Overall, I’m happy with this idea. While I point out some of the flaws in Guild Wars 2, it’s still a great game. One of the mechanics that made the game so evolutionary was that any profession, or class, could fulfill any role. Guild Wars 2 made the focus on style over niche, making it possible to tank as a light armor class just as efficiently as a heavy armor class. I, for example, use my illusionist character, known as a Mesmer, to tank high level bosses in harder dungeons. While certain classes might have more natural ability to fulfill a certain role, thinking outside the box rewards you with an interesting, unique playstyle you don’t get in other MMOs. My hope is that ESO will take this to the next level. With the ability to wear any type of armor and wield any type of weapon regardless of class, characters are going to be composed of the most unique, unconventional builds we’ve ever imagined. Picture an assassin character who wields a massive warhammer, or a mage wearing full plate armor, a warrior armed with a staff…the possibilities are seemingly limitless. Needless to say, we will be seeing new arechtypes emerge that we have never seen before… in any game.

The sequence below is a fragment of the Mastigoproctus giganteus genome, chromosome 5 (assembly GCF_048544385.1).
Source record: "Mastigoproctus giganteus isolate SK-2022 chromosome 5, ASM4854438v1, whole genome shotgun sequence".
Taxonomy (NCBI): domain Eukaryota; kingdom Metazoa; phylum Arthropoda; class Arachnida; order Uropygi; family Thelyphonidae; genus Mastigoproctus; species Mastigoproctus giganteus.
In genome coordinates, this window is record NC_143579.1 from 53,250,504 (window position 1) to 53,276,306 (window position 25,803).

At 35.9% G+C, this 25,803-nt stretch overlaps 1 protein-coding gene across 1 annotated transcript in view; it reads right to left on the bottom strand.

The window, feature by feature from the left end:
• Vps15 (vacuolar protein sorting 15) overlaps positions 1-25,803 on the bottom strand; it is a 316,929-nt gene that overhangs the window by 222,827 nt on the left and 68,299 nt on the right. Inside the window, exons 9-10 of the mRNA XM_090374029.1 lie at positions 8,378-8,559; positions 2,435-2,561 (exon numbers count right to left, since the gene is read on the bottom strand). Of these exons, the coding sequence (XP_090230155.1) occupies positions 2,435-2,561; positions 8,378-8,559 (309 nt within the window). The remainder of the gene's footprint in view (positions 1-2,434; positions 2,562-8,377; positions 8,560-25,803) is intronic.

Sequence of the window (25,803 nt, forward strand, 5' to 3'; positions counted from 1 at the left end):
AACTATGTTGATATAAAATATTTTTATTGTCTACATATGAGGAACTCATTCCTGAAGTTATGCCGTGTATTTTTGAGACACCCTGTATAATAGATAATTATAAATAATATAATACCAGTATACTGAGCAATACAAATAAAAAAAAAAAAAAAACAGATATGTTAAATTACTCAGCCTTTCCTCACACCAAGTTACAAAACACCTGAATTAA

In Conclusion:

While we are still restricted by classes, I would venture to argue that this system will only fuel diversity within the game. ESO is acting as the forerunners, developing a new, revolutionary system that allows for characters to truly forge themselves in the furnaces of their will. As you venture throughout the lands, saving damsels, or kidnapping them if you prefer, remember that you forge your own destiny. ESO is handing its players a hammer and sending us to the anvil, bidding us to come and make what we will. Just keep that in mind when you venture across Tamriel... every legend you create is yours... and yours alone.


1. Tamriel Foundary: article in regards to combat
2. Jesse Cox's Pre-Alpha Review
3. ESO's developer team discusses the possibility of TRUE 1st person point of view